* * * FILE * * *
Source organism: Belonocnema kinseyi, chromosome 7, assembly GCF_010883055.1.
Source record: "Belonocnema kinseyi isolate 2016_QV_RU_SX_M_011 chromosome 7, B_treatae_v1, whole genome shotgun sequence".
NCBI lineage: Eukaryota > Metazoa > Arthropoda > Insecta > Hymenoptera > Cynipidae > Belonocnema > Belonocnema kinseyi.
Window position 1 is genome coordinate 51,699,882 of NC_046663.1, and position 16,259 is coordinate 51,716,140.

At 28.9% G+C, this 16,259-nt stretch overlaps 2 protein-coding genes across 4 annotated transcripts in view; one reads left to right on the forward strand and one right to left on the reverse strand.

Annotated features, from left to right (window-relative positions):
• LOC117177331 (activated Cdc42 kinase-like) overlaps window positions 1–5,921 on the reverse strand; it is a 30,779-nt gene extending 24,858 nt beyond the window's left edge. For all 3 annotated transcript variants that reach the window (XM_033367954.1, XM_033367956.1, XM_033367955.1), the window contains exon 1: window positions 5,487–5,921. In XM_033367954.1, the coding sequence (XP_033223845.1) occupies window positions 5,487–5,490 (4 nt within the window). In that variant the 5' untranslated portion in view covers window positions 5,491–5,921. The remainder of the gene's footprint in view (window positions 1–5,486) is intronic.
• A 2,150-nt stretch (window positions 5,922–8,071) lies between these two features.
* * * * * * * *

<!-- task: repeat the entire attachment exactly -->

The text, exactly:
Source organism: Belonocnema kinseyi, chromosome 7, assembly GCF_010883055.1.
Source record: "Belonocnema kinseyi isolate 2016_QV_RU_SX_M_011 chromosome 7, B_treatae_v1, whole genome shotgun sequence".
NCBI lineage: Eukaryota > Metazoa > Arthropoda > Insecta > Hymenoptera > Cynipidae > Belonocnema > Belonocnema kinseyi.
Window position 1 is genome coordinate 51,699,882 of NC_046663.1, and position 16,259 is coordinate 51,716,140.

At 28.9% G+C, this 16,259-nt stretch overlaps 2 protein-coding genes across 4 annotated transcripts in view; one reads left to right on the forward strand and one right to left on the reverse strand.

Annotated features, from left to right (window-relative positions):
• LOC117177331 (activated Cdc42 kinase-like) overlaps window positions 1–5,921 on the reverse strand; it is a 30,779-nt gene extending 24,858 nt beyond the window's left edge. For all 3 annotated transcript variants that reach the window (XM_033367954.1, XM_033367956.1, XM_033367955.1), the window contains exon 1: window positions 5,487–5,921. In XM_033367954.1, the coding sequence (XP_033223845.1) occupies window positions 5,487–5,490 (4 nt within the window). In that variant the 5' untranslated portion in view covers window positions 5,491–5,921. The remainder of the gene's footprint in view (window positions 1–5,486) is intronic.
• A 2,150-nt stretch (window positions 5,922–8,071) lies between these two features.